Before you say anything, yes, it is a slow news day. Believe me, if there were three-team trades and actual baseball drama going on at the moment, I’d be writing about it. But there isn’t, so you get more stuff like this:
Bobby Wilson spent his off day Thursday lamenting all the guff he’s taken as the Angels’ backup catcher. He got so tired of it he quit Twitter.
This is what he tweeted from his account, @BW46, at 10:57 a.m.:
“I’m done with twitter. Try to be fan friendly and all I get is criticism. I wasn’t blessed with 5 tools. I worked hard to get here.”
He meant it, too. His account has been deleted.
On one level it’s pretty sad that a professional athlete felt like he was being picked on by fans badly enough to warrant this. But it’s way, way sadder than anyone on the planet was motivated enough to hate on someone like Bobby Wilson.
What on Earth has he ever done to anyone? He’s an otherwise unremarkable backup catcher who makes near-minimum money and isn’t blocking playing time from anyone else that I know of. Getting angry at him is like getting angry at bread. Or a mostly reliable late model used car. What possible reason would anyone have for actually hating on him?
Oh well. The Internet.
Blue Jays manager John Gibbons is slated to remain with the club through the end of the 2018 season, general manager Ross Atkins told reporters on Friday. The news follows a report from Ken Rosenthal of FOX Sports, who cast some doubt on the veteran skipper’s future with the team several weeks ago when he said the Jays “seem destined to move on from John Gibbons.”
While it appears Gibbons’ job is safe for the next six weeks, that’s not saying much — especially as the club currently sits 30.5 games back of the division lead and will prepare to continue restructuring a sub-.500 roster come fall. As recently as last week, he hinted that he wasn’t feeling particularly eager to oversee a full rebuild. Per Rob Longley of the Toronto Sun:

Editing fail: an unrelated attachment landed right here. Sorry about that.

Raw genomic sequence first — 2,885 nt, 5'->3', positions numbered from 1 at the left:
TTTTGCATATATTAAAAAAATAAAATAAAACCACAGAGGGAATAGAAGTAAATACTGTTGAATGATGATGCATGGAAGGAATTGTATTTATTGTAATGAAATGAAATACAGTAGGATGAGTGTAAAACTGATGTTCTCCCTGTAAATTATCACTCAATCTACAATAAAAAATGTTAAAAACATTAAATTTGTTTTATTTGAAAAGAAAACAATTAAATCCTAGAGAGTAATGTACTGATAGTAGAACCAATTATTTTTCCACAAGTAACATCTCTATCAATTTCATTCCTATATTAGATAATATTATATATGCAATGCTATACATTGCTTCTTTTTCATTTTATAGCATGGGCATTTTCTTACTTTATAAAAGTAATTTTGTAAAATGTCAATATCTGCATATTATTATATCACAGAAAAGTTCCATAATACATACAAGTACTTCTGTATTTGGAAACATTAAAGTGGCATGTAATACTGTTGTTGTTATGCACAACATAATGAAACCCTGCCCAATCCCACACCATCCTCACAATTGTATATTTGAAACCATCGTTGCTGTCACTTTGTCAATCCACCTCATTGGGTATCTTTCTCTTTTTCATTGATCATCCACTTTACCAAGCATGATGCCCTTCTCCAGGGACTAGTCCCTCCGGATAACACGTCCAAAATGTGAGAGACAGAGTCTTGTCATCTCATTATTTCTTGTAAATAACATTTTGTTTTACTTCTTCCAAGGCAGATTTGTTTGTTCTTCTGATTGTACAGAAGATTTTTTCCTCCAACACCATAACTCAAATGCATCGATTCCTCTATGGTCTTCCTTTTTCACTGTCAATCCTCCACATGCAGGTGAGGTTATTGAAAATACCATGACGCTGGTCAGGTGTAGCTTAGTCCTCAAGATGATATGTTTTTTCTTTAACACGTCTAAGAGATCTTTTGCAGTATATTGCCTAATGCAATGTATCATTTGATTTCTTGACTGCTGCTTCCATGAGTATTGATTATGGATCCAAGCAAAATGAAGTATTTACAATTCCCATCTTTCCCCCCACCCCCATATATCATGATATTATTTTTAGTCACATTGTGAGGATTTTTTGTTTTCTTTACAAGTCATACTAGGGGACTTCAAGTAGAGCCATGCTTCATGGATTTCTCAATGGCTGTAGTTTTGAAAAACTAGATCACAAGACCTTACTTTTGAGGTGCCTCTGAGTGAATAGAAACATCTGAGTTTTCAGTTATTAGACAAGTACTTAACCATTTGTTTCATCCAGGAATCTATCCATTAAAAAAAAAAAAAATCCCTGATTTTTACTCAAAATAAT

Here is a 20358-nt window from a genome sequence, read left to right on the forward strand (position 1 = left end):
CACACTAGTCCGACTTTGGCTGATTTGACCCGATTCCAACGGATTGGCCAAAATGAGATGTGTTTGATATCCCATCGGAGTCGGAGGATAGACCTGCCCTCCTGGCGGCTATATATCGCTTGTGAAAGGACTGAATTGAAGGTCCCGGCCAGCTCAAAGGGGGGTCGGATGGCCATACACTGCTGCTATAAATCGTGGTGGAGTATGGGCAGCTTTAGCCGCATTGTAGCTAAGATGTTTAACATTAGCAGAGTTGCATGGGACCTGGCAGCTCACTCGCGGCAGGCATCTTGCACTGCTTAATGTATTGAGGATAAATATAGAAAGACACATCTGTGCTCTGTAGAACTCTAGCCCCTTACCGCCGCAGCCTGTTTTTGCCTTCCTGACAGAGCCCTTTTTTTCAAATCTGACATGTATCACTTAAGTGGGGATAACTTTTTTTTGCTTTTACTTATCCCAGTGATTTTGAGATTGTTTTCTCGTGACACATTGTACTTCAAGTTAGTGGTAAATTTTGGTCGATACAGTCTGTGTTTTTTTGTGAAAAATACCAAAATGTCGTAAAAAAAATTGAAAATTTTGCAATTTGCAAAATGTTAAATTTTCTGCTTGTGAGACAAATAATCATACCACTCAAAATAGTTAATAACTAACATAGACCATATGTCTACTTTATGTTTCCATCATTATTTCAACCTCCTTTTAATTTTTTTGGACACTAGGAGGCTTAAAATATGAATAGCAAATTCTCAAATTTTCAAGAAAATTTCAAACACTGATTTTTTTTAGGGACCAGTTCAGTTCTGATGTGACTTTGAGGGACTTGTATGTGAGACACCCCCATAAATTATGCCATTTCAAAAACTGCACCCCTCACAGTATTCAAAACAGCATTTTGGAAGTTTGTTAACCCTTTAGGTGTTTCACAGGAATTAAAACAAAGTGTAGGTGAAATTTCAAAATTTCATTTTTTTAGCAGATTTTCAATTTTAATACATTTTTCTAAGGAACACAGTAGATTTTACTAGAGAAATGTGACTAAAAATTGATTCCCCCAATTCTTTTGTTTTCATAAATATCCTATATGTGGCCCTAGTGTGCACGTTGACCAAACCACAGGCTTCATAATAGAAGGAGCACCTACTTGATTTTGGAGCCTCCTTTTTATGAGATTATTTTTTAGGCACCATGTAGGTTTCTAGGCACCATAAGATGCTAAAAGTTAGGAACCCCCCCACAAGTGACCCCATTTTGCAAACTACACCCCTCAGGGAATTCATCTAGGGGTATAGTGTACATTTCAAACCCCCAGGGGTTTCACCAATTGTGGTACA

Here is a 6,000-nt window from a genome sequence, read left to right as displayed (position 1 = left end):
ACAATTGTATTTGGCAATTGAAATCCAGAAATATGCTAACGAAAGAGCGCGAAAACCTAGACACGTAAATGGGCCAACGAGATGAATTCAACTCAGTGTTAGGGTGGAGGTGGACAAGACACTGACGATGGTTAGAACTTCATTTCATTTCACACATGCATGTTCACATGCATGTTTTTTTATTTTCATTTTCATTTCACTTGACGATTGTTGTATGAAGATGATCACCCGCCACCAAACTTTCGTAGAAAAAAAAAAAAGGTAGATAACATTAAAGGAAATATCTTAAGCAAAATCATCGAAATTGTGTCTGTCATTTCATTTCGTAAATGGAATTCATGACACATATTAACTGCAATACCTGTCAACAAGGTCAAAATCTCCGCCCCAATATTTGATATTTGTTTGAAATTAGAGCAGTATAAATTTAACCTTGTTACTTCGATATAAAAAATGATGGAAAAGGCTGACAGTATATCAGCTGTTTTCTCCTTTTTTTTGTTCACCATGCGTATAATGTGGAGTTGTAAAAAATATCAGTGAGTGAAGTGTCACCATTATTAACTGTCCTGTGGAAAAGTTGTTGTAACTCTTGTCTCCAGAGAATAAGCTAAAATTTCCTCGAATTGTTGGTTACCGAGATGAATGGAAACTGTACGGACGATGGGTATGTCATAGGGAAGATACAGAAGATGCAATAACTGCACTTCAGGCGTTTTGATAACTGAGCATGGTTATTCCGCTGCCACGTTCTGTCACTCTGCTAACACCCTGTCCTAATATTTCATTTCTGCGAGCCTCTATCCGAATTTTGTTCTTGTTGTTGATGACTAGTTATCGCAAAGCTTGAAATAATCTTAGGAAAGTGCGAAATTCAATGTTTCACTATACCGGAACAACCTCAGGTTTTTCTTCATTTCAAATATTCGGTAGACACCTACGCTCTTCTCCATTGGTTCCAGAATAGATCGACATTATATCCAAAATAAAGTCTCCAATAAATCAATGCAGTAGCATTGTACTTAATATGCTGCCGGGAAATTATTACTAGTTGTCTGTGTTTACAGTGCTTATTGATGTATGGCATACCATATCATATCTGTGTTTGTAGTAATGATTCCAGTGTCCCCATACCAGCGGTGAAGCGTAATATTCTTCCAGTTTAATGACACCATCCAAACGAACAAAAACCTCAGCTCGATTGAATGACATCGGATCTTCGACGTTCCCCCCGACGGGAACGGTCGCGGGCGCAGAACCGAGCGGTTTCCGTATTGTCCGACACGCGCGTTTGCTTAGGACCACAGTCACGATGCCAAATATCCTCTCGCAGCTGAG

Truthfully, a full breakdown, you know I have to admit I don’t know if I’m interested in that,” Gibbons said prior to Friday’s 7-0 blowout loss to the Tampa Rays. “But we’ll see. I’m still here. I’ve enjoyed every minute of it.
Over 11 cumulative seasons from 2004-2008 and 2013-2018, the 56-year-old manager has guided the team to a winning record just five times, most recently when they earned back-to-back playoff appearances in 2015 and 2016. He still has another year remaining on his contract, which was recently lengthened to include the 2018 and 2019 seasons and includes an option for 2020 as well.
Atkins also revealed that the club is prepared to reevaluate Gibbons’ role during the offseason, though it’s not yet clear whether they intend to keep him on for the next two years as originally planned, reassign him to another role within the organization, or terminate his agreement with the team altogether.